But what if the post-modern the­o­ret­i­cal inter­ven­tion is cor­rect; that is to say, Jean-Francois Lyotard’s diag­nos­tics of the end of grand nar­ra­tives, or Fredric Jameson’s writ­ings on cog­ni­tive dis­so­nance, or Zizek’s symp­to­matic analy­sis of an inef­fec­tive sym­bolic reg­is­ter? In other words, the sym­bolic investi­tures that frame eat­ing and sex, within con­tem­po­rary U.S. pop­u­lar cul­ture, no longer stick on the level of tra­di­tion, let alone com­mu­nity, which gives rise to the pro­lif­er­a­tion of imag­i­nary recon­fig­u­ra­tions of the mean­ing of eat­ing and fuck­ing, at once idio­syn­cratic and per­son­al­ized. We live in a time of great dietary exper­i­men­ta­tion, com­plete with ref­er­ences to pre-historic times, per­sonal opti­miza­tion, and social nar­ra­tives that runs the gamut from obe­sity to slow food. In the same vein, we are liv­ing in a time where there is not so much a sex­ual rev­o­lu­tion going on, but an increas­ing nar­ra­tiviza­tion of the sex­ual act, that is, a rethink­ing of tra­di­tional man­ners in the name of lib­er­at­ing the sex­ual act to accom­mo­date an expres­sion more aligned to the imme­di­ate grat­i­fi­ca­tion of con­sump­tion than some­thing like the body or love. What I argue is that far from return­ing to some­thing like nature — under the guise, for exam­ple, of paleo-times for diet or the age of Gaia for sex or sus­tain­abil­ity for cap­i­tal­ism, we are merely mim­ing the logic of cap­i­tal; namely, the poly­mor­phous per­ver­sity of sex­u­al­ity, to quote Freud, is becom­ing com­modi­tized. Or to put dif­fer­ently, the eat­ing and fuck­ing nar­ra­tives that con­cern a return to nature are fan­tas­matic sup­ple­ments that screen out the trau­matic knowl­edge that these nar­ra­tives are merely self-referential, and, there­fore, so many hys­ter­i­cal responses to the utter lack of an eman­ci­pa­tory and col­lec­tive future. Peel away the fetish char­ac­ter of this activ­ity, and what we find are feel good nar­ra­tives jus­ti­fy­ing mas­tur­ba­tory practices.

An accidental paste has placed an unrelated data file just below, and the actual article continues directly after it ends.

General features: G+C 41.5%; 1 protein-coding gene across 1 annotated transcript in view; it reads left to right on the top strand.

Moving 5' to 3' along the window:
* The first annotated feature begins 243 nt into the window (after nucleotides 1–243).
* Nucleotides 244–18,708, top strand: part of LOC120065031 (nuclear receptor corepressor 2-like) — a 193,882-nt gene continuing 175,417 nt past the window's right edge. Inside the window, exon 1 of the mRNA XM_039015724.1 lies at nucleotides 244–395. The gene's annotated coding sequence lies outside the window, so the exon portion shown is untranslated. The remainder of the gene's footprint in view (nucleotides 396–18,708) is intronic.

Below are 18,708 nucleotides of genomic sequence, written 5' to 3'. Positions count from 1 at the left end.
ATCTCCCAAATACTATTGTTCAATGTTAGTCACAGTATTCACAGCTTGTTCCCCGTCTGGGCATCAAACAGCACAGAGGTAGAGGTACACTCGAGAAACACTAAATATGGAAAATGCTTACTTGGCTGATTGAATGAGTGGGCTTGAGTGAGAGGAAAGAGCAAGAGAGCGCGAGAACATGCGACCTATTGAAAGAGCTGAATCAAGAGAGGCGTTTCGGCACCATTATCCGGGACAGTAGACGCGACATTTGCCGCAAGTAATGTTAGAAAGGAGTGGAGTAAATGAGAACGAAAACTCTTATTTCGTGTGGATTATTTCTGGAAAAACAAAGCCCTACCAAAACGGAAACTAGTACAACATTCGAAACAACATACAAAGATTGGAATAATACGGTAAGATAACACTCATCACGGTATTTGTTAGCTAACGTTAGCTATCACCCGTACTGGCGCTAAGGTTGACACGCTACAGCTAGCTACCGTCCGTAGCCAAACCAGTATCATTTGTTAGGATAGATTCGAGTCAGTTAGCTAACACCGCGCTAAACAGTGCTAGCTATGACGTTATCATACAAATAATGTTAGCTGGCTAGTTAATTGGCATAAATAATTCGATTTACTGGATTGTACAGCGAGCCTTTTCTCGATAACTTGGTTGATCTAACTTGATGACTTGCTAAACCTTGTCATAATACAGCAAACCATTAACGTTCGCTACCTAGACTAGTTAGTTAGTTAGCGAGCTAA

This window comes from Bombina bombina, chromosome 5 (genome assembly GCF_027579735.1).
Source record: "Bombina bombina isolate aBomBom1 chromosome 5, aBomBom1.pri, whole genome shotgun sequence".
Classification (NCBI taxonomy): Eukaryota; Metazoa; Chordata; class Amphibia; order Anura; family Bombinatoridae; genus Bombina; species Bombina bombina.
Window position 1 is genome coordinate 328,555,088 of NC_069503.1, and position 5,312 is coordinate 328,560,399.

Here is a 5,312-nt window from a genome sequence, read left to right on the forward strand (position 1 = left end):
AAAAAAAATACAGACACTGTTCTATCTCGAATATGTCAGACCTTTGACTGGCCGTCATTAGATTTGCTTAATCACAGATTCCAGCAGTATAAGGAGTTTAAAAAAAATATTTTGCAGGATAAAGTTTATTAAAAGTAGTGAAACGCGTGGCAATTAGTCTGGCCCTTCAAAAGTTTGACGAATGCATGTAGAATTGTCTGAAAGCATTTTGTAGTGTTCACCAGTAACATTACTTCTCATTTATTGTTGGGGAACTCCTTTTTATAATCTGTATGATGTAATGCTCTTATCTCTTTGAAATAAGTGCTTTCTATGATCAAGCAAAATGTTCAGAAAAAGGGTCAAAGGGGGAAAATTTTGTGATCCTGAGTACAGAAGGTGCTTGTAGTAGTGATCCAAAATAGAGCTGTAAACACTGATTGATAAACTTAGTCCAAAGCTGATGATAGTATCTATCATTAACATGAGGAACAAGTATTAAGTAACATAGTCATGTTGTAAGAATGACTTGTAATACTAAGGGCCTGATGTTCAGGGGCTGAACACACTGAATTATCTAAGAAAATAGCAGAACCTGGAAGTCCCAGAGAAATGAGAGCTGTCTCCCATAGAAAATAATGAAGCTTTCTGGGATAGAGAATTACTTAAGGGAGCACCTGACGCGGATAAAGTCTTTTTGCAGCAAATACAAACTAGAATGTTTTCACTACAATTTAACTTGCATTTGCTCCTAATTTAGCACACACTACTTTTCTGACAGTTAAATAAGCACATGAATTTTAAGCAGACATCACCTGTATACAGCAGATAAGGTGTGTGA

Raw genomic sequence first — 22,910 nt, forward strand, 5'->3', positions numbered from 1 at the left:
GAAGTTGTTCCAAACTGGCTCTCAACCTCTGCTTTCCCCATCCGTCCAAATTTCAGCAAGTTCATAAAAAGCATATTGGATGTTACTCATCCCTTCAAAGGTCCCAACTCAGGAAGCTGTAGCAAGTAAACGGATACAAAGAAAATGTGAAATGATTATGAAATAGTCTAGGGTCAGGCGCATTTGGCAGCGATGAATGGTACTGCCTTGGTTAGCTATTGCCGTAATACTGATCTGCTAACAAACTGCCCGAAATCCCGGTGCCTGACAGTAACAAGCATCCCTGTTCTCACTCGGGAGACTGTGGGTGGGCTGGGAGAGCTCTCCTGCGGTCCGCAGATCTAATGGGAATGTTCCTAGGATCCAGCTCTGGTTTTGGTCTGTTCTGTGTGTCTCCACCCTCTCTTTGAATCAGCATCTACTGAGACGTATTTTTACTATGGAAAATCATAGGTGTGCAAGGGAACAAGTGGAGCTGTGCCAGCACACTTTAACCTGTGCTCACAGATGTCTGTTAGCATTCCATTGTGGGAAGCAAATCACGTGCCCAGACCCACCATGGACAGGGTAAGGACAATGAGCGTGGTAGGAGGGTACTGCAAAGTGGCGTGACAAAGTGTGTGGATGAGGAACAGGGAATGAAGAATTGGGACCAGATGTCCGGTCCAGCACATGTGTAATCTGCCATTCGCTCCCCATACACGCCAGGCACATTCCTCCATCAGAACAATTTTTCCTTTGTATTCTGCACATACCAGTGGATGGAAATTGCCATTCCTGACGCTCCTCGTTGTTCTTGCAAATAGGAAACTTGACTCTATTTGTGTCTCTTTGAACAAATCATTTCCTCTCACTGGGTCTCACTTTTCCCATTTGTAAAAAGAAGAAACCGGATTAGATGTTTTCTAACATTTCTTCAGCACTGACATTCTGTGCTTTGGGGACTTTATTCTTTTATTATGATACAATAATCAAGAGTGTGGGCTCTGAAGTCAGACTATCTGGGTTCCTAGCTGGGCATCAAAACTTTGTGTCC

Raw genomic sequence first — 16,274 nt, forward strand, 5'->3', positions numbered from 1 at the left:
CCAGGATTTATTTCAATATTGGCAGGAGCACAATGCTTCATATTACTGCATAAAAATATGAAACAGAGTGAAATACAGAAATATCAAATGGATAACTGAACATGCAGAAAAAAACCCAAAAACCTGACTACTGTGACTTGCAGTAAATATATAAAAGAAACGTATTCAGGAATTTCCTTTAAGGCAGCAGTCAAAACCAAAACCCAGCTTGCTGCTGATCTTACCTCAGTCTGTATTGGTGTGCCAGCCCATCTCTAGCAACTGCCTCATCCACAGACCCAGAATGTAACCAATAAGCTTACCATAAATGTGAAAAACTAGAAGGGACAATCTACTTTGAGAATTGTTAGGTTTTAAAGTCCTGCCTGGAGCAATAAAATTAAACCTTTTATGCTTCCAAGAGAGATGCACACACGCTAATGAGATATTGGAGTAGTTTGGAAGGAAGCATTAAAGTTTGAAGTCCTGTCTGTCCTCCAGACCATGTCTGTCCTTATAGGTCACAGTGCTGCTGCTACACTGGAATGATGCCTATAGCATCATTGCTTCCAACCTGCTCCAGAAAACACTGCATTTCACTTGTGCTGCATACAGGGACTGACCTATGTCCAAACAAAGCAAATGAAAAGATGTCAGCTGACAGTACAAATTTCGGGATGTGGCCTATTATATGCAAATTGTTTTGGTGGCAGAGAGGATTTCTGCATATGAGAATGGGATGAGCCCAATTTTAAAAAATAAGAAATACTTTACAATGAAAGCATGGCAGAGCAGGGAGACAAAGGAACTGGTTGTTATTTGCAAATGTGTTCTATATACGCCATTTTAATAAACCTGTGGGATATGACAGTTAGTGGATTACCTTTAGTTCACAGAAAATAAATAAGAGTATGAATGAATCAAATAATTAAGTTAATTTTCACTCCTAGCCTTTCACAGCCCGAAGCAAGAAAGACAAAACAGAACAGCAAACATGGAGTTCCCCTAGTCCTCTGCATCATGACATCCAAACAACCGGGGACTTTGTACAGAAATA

All of this is to set up a defense of Kant’s and Freud’s con­tri­bu­tion to eth­i­cal thought against a pre­dom­i­nately and hege­monic con­se­quen­tial­ist ethics, and, by exten­sion, a demo­c­ra­tic con­sen­sus. The crux at the heart of eth­i­cal the­ory is the rela­tion and the gap between jus­tice and law, and the sub­se­quent eth­i­cal issue of obe­di­ence. The tricky point, of course, is that the obe­di­ence in ques­tion is not just juridi­cal law but also moral law. Why eat organic, buy local, and boy­cott the cor­po­ra­tions if such an injunc­tion is not juridi­cal? How can obe­di­ence to the moral dic­tates of the food move­ment feel good, even plea­sur­able, but for the wrong rea­sons? Both Freud and Kant agree that even when we instinc­tively or ratio­nally obey the law, we do not always do so for the right rea­sons. Kant goes so far as say­ing that such a per­ver­sion is the root of rad­i­cal evil. Todd McGowan writes, “… Freud con­tends that the basis of our acqui­es­cence to the law lies in envy, envy of other’s sat­is­fac­tion, and this inevitably dis­torts all social arrange­ments. Sim­i­larly Kant posits that our devo­tion to the law is never devo­tion to the law for its own sake but for some atten­dant patho­log­i­cal moti­va­tion.” Inso­far as a moral dic­tate is premised on sen­ti­ment – e.g. empa­thy for a neglected mother-nature, com­pas­sion for inner city obese kids, pity for caged and slaugh­tered cat­tle, et cetera – it can­not be unal­loyed from the way such feel­ings pro­vide the moral sub­ject with the plea­sure of self-satisfaction. Rad­i­cal evil, for Kant, is when a good cause serves an end that pre­cip­i­tates evil. So, for exam­ple, the incon­ve­nient truth of global warm­ing, an incon­ve­nience that can iron­i­cally pro­vide the moral lib­eral sub­ject with a reli­gious do good atti­tude, may actu­ally aid and abet the evil con­se­quences of what this truth does not hon­estly and even vio­lently con­front – namely, the logic of cap­i­tal­ism. Now, this para­dox­i­cal sit­u­a­tion in which an incon­ve­nient sac­ri­fice of plea­sure yields a self-interested plea­sur­able result is pre­cisely the func­tion of the super­ego. To cite Lacan, what the super­ego com­mands us to do is enjoy! This is why the super­ego mocks our fidelity to good behav­ior in direct pro­por­tion to our attempt to adhere to a par­al­lel moral com­mand­ment. To feel bad for want­ing to do-good is a symp­tom of the super­ego implor­ing us to enjoy – to enjoy eat­ing bet­ter, or hav­ing more inti­mate sex, or opti­miz­ing our health. It is like pur­chas­ing a mushy organic apple that you know is going to taste bad when there is a nice shiny, crisp con­ven­tional Fuji apple sit­ting right next to it for half the cost.